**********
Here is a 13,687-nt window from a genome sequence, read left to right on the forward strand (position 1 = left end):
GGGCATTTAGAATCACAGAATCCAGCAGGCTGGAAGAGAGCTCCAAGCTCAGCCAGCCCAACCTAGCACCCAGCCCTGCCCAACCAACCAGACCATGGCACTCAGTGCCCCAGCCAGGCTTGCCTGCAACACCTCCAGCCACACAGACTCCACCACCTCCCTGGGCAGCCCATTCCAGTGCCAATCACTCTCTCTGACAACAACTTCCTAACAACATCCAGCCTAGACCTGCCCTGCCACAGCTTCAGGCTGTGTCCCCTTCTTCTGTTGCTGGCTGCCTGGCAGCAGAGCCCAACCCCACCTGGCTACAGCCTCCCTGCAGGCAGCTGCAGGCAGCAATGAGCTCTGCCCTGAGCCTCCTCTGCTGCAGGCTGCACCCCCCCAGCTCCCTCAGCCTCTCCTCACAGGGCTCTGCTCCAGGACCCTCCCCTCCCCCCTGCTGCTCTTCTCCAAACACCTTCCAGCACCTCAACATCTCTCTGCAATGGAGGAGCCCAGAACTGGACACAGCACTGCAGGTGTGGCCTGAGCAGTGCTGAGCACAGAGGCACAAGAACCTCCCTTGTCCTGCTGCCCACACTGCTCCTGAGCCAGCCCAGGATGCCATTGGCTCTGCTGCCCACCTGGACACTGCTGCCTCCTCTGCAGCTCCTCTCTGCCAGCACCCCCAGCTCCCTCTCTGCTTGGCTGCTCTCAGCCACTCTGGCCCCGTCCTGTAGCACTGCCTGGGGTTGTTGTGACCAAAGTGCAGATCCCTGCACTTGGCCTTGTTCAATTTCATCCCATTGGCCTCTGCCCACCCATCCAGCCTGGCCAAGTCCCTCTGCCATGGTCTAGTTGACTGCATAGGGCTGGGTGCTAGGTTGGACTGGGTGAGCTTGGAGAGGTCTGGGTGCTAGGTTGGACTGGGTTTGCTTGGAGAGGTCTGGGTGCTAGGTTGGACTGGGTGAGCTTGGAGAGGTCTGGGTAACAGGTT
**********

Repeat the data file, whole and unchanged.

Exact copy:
Here is a 13,687-nt window from a genome sequence, read left to right on the forward strand (position 1 = left end):
GGGCATTTAGAATCACAGAATCCAGCAGGCTGGAAGAGAGCTCCAAGCTCAGCCAGCCCAACCTAGCACCCAGCCCTGCCCAACCAACCAGACCATGGCACTCAGTGCCCCAGCCAGGCTTGCCTGCAACACCTCCAGCCACACAGACTCCACCACCTCCCTGGGCAGCCCATTCCAGTGCCAATCACTCTCTCTGACAACAACTTCCTAACAACATCCAGCCTAGACCTGCCCTGCCACAGCTTCAGGCTGTGTCCCCTTCTTCTGTTGCTGGCTGCCTGGCAGCAGAGCCCAACCCCACCTGGCTACAGCCTCCCTGCAGGCAGCTGCAGGCAGCAATGAGCTCTGCCCTGAGCCTCCTCTGCTGCAGGCTGCACCCCCCCAGCTCCCTCAGCCTCTCCTCACAGGGCTCTGCTCCAGGACCCTCCCCTCCCCCCTGCTGCTCTTCTCCAAACACCTTCCAGCACCTCAACATCTCTCTGCAATGGAGGAGCCCAGAACTGGACACAGCACTGCAGGTGTGGCCTGAGCAGTGCTGAGCACAGAGGCACAAGAACCTCCCTTGTCCTGCTGCCCACACTGCTCCTGAGCCAGCCCAGGATGCCATTGGCTCTGCTGCCCACCTGGACACTGCTGCCTCCTCTGCAGCTCCTCTCTGCCAGCACCCCCAGCTCCCTCTCTGCTTGGCTGCTCTCAGCCACTCTGGCCCCGTCCTGTAGCACTGCCTGGGGTTGTTGTGACCAAAGTGCAGATCCCTGCACTTGGCCTTGTTCAATTTCATCCCATTGGCCTCTGCCCACCCATCCAGCCTGGCCAAGTCCCTCTGCCATGGTCTAGTTGACTGCATAGGGCTGGGTGCTAGGTTGGACTGGGTGAGCTTGGAGAGGTCTGGGTGCTAGGTTGGACTGGGTTTGCTTGGAGAGGTCTGGGTGCTAGGTTGGACTGGGTGAGCTTGGAGAGGTCTGGGTAACAGGTT